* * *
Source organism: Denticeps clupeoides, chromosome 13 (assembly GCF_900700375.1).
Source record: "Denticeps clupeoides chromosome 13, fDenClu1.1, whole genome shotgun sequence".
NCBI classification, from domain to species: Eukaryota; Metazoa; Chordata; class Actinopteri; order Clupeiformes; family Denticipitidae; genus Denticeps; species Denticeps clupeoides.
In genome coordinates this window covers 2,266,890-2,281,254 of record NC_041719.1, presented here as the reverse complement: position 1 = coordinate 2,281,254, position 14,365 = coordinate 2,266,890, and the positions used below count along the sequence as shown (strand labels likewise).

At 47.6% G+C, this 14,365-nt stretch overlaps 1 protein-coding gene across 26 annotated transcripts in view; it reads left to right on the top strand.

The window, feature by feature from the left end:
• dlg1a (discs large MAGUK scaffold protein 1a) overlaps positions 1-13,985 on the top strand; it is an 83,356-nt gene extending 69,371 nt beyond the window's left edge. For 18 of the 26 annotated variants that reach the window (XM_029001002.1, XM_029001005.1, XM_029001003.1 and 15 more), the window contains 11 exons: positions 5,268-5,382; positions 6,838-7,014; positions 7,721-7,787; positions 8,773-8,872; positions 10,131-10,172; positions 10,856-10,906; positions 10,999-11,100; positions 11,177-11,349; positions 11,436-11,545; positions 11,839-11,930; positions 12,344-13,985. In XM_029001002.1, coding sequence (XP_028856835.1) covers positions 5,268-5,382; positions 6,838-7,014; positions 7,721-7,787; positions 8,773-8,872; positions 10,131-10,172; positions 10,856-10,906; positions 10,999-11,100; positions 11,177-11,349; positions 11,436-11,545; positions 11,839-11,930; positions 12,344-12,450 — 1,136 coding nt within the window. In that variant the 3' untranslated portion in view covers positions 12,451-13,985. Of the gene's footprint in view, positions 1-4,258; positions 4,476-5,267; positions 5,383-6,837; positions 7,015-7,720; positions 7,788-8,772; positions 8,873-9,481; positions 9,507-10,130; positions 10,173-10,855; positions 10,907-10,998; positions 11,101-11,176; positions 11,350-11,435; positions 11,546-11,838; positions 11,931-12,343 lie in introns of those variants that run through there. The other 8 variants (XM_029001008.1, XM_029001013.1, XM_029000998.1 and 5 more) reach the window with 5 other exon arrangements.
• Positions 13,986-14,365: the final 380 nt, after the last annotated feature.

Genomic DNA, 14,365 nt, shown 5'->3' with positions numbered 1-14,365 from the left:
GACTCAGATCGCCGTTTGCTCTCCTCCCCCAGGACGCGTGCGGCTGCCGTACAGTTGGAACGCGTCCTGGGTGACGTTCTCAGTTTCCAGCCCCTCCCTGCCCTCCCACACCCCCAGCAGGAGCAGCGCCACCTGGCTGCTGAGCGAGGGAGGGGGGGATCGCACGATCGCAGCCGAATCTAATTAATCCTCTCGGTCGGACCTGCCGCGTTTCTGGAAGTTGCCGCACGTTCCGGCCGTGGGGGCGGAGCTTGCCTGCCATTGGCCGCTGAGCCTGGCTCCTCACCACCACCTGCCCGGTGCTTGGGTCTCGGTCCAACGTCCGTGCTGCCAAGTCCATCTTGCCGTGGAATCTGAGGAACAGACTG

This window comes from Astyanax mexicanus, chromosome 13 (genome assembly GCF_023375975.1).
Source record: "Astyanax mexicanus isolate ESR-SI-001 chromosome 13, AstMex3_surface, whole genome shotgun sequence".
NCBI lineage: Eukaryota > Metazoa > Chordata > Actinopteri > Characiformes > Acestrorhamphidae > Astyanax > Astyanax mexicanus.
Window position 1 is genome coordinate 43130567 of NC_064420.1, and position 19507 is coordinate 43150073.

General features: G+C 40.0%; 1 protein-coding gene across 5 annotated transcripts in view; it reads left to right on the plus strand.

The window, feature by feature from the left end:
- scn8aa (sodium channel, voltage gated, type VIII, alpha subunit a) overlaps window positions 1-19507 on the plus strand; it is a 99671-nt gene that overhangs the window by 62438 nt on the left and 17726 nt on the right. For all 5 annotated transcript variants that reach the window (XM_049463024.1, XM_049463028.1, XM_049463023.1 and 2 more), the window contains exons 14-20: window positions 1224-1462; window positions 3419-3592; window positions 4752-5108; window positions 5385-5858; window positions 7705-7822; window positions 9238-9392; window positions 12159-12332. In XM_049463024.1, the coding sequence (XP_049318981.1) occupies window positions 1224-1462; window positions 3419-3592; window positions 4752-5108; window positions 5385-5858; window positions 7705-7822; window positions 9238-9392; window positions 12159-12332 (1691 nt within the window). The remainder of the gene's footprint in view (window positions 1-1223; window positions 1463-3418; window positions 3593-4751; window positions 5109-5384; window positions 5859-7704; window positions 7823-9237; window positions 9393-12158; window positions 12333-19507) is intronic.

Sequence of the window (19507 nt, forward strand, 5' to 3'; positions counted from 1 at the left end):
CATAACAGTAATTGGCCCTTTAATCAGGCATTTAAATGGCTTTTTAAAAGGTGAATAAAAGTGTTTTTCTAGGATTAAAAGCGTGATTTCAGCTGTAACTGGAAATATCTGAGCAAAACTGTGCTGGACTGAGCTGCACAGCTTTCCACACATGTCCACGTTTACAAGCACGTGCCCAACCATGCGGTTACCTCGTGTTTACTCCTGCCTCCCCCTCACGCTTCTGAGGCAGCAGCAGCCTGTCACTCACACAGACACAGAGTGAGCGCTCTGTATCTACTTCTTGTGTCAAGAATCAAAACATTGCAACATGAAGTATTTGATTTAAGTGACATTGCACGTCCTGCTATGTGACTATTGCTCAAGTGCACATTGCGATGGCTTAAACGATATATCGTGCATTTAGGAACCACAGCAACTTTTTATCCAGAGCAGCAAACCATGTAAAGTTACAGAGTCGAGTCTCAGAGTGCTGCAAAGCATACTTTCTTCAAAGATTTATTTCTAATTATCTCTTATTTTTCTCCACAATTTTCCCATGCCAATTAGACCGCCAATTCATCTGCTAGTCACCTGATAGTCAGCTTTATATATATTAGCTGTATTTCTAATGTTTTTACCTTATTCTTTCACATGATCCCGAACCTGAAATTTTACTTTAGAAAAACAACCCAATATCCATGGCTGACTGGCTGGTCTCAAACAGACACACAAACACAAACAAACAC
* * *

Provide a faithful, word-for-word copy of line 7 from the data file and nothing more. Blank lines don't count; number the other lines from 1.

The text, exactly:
• dlg1a (discs large MAGUK scaffold protein 1a) overlaps positions 1-13,985 on the top strand; it is an 83,356-nt gene extending 69,371 nt beyond the window's left edge. For 18 of the 26 annotated variants that reach the window (XM_029001002.1, XM_029001005.1, XM_029001003.1 and 15 more), the window contains 11 exons: positions 5,268-5,382; positions 6,838-7,014; positions 7,721-7,787; positions 8,773-8,872; positions 10,131-10,172; positions 10,856-10,906; positions 10,999-11,100; positions 11,177-11,349; positions 11,436-11,545; positions 11,839-11,930; positions 12,344-13,985. In XM_029001002.1, coding sequence (XP_028856835.1) covers positions 5,268-5,382; positions 6,838-7,014; positions 7,721-7,787; positions 8,773-8,872; positions 10,131-10,172; positions 10,856-10,906; positions 10,999-11,100; positions 11,177-11,349; positions 11,436-11,545; positions 11,839-11,930; positions 12,344-12,450 — 1,136 coding nt within the window. In that variant the 3' untranslated portion in view covers positions 12,451-13,985. Of the gene's footprint in view, positions 1-4,258; positions 4,476-5,267; positions 5,383-6,837; positions 7,015-7,720; positions 7,788-8,772; positions 8,873-9,481; positions 9,507-10,130; positions 10,173-10,855; positions 10,907-10,998; positions 11,101-11,176; positions 11,350-11,435; positions 11,546-11,838; positions 11,931-12,343 lie in introns of those variants that run through there. The other 8 variants (XM_029001008.1, XM_029001013.1, XM_029000998.1 and 5 more) reach the window with 5 other exon arrangements.